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The Top 3 Mistakes That Parents Make in Custody Cases

Almost every judge will tell you the same pet peeves in custody cases, and they are shown below. Although parents are pitted against each other in an adversarial way in court, judges view relationships in a different way when children are involved. Their assumptions are based on your child’s viewpoint, not on which parent is better or which one “deserves” the children. Like King Solomon, judges cannot split the baby, so they are forced to make a plan B decision in every single case.



Mistake #1: Withholding Visitation

If a child resides primarily with you, be reasonable about visitation, especially when there is no order or separation agreement. Don’t consider the other parent’s bad behavior as a way for you to punish him or her by discouraging visitation. Don’t let your kids dictate when they will or won’t visit the other parent, especially if there is a court order requiring a certain schedule. You are the parent. Strongly encourage them to visit so they don’t grow up resenting the fact that they missed out on a relationship with the other parent. Even if the other parent is not a great parent, he or she is still a parent.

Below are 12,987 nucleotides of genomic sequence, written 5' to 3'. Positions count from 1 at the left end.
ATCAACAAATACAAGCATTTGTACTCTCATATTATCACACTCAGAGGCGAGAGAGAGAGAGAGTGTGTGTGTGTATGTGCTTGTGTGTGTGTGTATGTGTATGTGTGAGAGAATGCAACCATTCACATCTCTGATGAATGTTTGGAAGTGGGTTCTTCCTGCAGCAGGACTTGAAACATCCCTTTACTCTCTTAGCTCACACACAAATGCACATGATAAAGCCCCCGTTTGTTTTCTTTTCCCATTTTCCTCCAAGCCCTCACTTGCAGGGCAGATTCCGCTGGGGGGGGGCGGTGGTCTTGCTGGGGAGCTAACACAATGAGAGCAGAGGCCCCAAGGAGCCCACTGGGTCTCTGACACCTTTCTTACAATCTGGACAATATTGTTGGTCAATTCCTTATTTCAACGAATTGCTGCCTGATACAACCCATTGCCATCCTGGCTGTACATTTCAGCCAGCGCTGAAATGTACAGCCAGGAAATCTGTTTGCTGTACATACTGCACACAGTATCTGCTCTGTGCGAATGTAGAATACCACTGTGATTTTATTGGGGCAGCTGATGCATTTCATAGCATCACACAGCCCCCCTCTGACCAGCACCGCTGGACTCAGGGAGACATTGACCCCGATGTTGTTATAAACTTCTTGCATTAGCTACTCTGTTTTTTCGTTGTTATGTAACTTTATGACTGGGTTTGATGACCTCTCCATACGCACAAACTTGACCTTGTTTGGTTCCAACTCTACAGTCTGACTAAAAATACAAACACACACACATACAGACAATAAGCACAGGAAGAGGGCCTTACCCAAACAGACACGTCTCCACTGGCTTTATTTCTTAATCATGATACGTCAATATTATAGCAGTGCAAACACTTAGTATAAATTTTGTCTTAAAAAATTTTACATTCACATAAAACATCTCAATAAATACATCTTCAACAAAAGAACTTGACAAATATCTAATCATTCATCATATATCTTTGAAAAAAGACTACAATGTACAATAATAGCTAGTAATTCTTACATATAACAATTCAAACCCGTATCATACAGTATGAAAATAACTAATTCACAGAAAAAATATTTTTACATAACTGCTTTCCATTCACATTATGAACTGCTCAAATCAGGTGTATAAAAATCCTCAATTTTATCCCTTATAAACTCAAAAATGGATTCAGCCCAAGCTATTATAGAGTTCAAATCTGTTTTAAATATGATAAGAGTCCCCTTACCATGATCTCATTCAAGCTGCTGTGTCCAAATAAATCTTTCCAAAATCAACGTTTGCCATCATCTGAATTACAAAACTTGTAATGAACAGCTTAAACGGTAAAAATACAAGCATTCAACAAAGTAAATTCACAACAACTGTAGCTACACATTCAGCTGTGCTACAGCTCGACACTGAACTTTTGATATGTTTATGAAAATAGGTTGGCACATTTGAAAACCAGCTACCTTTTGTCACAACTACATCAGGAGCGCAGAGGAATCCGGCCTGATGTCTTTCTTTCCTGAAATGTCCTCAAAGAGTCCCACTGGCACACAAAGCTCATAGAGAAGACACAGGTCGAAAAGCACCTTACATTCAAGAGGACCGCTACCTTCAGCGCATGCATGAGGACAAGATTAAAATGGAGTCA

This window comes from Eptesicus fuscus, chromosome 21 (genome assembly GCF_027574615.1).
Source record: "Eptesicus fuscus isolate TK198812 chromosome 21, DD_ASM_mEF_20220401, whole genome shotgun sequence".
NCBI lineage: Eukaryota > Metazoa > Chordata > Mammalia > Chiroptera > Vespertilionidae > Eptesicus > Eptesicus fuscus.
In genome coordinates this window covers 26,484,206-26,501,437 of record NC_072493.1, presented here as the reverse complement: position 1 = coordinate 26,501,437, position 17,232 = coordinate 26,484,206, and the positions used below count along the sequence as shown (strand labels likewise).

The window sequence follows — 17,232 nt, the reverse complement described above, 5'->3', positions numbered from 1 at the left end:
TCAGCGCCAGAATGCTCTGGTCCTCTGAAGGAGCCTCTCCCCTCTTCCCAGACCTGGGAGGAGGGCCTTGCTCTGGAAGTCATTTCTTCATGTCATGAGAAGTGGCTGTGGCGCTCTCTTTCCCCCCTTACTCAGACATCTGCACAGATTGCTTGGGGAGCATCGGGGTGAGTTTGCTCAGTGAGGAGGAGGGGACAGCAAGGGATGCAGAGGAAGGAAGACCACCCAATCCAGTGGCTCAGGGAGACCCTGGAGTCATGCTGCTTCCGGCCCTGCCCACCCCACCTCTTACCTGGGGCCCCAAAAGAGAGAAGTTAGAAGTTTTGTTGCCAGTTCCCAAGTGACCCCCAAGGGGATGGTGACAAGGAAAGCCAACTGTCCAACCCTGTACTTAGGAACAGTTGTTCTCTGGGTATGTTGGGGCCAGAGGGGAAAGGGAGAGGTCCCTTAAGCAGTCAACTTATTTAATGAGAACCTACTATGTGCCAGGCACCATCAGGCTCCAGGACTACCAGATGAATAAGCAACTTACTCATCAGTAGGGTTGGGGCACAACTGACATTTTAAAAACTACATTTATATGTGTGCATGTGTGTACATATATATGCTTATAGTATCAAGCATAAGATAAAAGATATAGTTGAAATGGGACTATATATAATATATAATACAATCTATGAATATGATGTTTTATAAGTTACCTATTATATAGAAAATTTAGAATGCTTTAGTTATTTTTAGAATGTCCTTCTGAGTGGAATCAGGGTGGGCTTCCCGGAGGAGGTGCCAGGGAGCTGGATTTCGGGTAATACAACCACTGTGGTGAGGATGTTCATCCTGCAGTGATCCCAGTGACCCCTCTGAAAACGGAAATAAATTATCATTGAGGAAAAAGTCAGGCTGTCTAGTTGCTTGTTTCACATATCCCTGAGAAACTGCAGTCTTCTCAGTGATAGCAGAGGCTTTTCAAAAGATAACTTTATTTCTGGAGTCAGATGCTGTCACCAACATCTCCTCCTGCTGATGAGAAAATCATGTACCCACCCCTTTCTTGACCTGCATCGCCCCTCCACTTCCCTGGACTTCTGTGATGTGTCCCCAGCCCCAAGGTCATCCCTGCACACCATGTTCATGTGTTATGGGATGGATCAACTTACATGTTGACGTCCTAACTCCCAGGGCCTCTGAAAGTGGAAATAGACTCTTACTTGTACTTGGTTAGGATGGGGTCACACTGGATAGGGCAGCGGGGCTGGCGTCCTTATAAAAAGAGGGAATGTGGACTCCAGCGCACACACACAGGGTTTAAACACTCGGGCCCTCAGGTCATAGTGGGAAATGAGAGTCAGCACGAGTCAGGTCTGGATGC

Mistake #2: Not Paying Child Support

If you pay child support, don’t stop paying it because you aren’t getting to visit with your child. Custody and child support are completely separate claims, and you cannot legally fail to pay because you don’t get me with a child. Do your best to consider your child, not whether you are right or wrong. Your child is an innocent third-party in your divorce or custody battle. You do him or her no favors when you possibly keep your child from doing things the other kids do, such as participating in extracurricular activities. It’s not the job of grandparents to support your child. Leaving your child at the mercy of other people makes him or her feel like a burden.

Mistake #3: Putting Kids in the Middle

Don’t grill your children about the other parent’s cash-flow, friends or significant other. They aren’t miniature private investigators. Let them be kids. A child should never feel guilty for loving the other parent. It is unkind for one parent to talk badly about the other parent and the other family in the presence of your child or discuss them in an unflattering way. Remember, your child is part of that family too. Give kids the opportunity to have as many loved ones in their lives as they can. You should never “unload” on your children, and don’t discuss child support with your child, or whether you get to spend time with him or her. Remember, your child is not your attorney, therapist or advocate. A counselor can be a valuable resource by helping you unload the baggage of your dispute with the other parent. It can also give your child an opportunity to share concerns with a neutral adult. Judges favor counseling. Judges can’t “fix” families but they can send them to someone who is trained to assist mending family relationships.



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